1. Clearly defined business goals: It’s critically important to think beyond the obvious service or product a supplier is providing and understand the business goals to get better value from supplier engagement. For example, one of our financial services clients provides free bus service to its employees to transport them from New York to client’s offices in Connecticut. The business goal, in this case, is more than just providing safe transportation to the employee. It is to incent employees to make the trip every day, so it’s a both recruitment and retention tool. Also, it ensures that employees are productive while traveling, a trip that takes an hour or two each way. A transportation provider will have to be able to address these higher level needs in addition to providing safe bus rides.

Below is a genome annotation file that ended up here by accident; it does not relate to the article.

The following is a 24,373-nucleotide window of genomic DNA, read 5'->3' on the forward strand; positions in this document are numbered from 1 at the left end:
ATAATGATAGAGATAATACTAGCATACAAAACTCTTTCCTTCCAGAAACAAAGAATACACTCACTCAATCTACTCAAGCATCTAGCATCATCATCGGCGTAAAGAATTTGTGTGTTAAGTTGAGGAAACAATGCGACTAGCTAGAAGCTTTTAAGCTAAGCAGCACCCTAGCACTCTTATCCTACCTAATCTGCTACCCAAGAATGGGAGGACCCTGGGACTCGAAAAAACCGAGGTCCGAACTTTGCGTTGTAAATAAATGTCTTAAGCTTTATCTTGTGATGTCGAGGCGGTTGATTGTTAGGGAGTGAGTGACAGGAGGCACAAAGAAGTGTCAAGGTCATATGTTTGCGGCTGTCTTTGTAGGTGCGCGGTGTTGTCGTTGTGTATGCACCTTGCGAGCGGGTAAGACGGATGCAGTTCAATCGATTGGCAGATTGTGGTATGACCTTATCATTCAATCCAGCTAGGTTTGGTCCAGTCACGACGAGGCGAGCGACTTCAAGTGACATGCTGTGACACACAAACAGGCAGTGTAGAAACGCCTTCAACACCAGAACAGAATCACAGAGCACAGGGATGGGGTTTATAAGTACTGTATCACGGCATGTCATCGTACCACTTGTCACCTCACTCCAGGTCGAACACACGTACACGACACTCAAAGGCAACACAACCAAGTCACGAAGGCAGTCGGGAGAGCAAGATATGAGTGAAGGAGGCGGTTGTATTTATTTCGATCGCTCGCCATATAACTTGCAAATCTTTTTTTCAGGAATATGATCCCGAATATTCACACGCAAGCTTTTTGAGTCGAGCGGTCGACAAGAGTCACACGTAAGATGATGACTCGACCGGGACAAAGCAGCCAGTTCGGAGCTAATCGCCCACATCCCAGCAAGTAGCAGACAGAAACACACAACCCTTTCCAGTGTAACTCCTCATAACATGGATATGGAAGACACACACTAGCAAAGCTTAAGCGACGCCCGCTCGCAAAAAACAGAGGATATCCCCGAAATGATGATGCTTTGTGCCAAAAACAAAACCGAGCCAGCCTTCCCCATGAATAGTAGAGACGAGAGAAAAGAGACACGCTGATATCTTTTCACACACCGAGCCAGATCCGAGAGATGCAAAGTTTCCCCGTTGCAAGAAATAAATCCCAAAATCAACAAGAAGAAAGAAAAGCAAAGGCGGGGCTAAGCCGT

2. Tie SLAs / KPIs to business goals: There is usually confusion between Service Level Agreements (SLAs) and Key Performance Indicators (KPIs). The way I like to explain the concept is that SLAs are a simple way of translating your needs to someone and KPIs are metrics that help you measure how well these needs are being met. For example: in order to provide great transportation service to the financial services client, an SLA for the transportation provider will be to provide drivers that are excellent in customer service in addition to safe driving. Drivers are the first and last person to engage with employees every day. To measure how well transportation provider is doing in this respect, KPIs may include employee feedback on driver conduct, how well they kept the employees informed during the trip, their helpfulness, These metrics are in addition to driver’s driving and accident records.